Informal Employment in Russia: Incidence, Determinants and Labor Market Segmentation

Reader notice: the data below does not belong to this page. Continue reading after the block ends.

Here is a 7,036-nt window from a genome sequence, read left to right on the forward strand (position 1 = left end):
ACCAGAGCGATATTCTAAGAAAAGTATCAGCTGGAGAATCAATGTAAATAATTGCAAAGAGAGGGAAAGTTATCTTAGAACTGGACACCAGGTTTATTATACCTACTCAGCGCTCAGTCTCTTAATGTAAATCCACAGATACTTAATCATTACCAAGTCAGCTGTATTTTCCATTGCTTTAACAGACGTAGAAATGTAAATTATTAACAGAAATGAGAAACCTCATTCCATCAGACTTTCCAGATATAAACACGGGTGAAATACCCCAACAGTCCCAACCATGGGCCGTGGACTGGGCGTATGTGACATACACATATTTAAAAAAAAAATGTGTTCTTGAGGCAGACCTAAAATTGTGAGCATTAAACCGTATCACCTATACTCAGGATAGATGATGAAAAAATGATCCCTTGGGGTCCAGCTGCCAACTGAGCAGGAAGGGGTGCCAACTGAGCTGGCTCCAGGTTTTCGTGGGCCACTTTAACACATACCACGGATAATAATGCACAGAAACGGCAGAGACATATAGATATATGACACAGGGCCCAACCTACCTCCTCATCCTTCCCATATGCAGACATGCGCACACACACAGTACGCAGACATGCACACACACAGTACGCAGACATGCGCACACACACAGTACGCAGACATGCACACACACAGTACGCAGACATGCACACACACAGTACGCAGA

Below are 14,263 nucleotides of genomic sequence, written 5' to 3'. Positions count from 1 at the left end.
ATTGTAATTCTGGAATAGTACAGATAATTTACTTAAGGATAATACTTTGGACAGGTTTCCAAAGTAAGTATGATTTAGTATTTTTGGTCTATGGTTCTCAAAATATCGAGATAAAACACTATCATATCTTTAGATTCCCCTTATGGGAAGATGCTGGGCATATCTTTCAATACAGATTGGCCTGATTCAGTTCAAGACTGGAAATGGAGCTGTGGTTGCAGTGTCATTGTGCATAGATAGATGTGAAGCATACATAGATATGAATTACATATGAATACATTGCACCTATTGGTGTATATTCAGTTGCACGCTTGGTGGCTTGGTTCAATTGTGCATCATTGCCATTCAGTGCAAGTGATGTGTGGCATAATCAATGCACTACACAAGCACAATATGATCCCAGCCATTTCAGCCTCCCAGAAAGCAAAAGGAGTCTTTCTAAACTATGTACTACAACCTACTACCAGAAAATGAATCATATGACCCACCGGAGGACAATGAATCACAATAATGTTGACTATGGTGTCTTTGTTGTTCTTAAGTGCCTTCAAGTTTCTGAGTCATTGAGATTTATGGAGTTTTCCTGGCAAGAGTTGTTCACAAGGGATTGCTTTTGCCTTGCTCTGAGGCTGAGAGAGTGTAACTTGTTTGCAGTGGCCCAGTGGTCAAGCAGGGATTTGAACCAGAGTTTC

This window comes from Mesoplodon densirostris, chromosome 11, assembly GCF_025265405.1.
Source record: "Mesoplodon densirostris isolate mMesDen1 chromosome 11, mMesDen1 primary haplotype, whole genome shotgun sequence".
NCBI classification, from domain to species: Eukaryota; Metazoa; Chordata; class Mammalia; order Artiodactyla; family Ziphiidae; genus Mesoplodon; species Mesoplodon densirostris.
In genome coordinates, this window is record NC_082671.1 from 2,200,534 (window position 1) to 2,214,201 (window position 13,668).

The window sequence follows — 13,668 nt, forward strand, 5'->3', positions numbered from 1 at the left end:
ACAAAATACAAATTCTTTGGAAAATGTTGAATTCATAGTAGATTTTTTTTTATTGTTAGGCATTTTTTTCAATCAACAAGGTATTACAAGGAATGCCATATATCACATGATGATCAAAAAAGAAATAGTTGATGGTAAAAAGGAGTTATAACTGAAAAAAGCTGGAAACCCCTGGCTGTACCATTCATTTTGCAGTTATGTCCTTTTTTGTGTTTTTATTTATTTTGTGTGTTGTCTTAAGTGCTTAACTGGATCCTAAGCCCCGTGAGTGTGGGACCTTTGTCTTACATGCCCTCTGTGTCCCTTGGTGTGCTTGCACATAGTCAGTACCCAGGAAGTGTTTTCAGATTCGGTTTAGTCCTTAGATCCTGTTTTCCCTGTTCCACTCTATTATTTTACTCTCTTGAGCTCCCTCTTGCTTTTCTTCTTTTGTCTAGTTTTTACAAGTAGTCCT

This paper takes stock of informal employment in Russia analyzing its incidence and determinants. Using the regular waves and an informality supplement of the Russian Longitudinal Monitoring Survey (RLMS) it develops several measures of informal employment and demonstrates that the incidence varies widely across the different definitions. We also show that the determinants of informal employment are roughly stable across the different measures: workers who are males, relatively young, unskilled and employed in construction and trade and related services have a higher likelihood to have an informal job. We also take a look at the issue of labor market segmentation along the informal-formal divide by estimating an informal-formal wage gap at the means and across the entire wage distributions. We find only weak evidence for labor market segmentation in Russia when estimating an informal-formal wage gap for salaried workers at the mean. The results of quantile regressions show a wage penalty in the lower half of the distribution and no gap in the upper half for informal employees. In contrast, informal self-employed and entrepreneurs have conditional mean wages that are higher than the mean wages for the formally employed. Across the entire wage distribution, however, we find a negative wage gap in the lowest quartile and a strongly positive wage gap in the highest quartile, pointing to a segmented informal sector with a lower free entry tier and an upper rationed tier.
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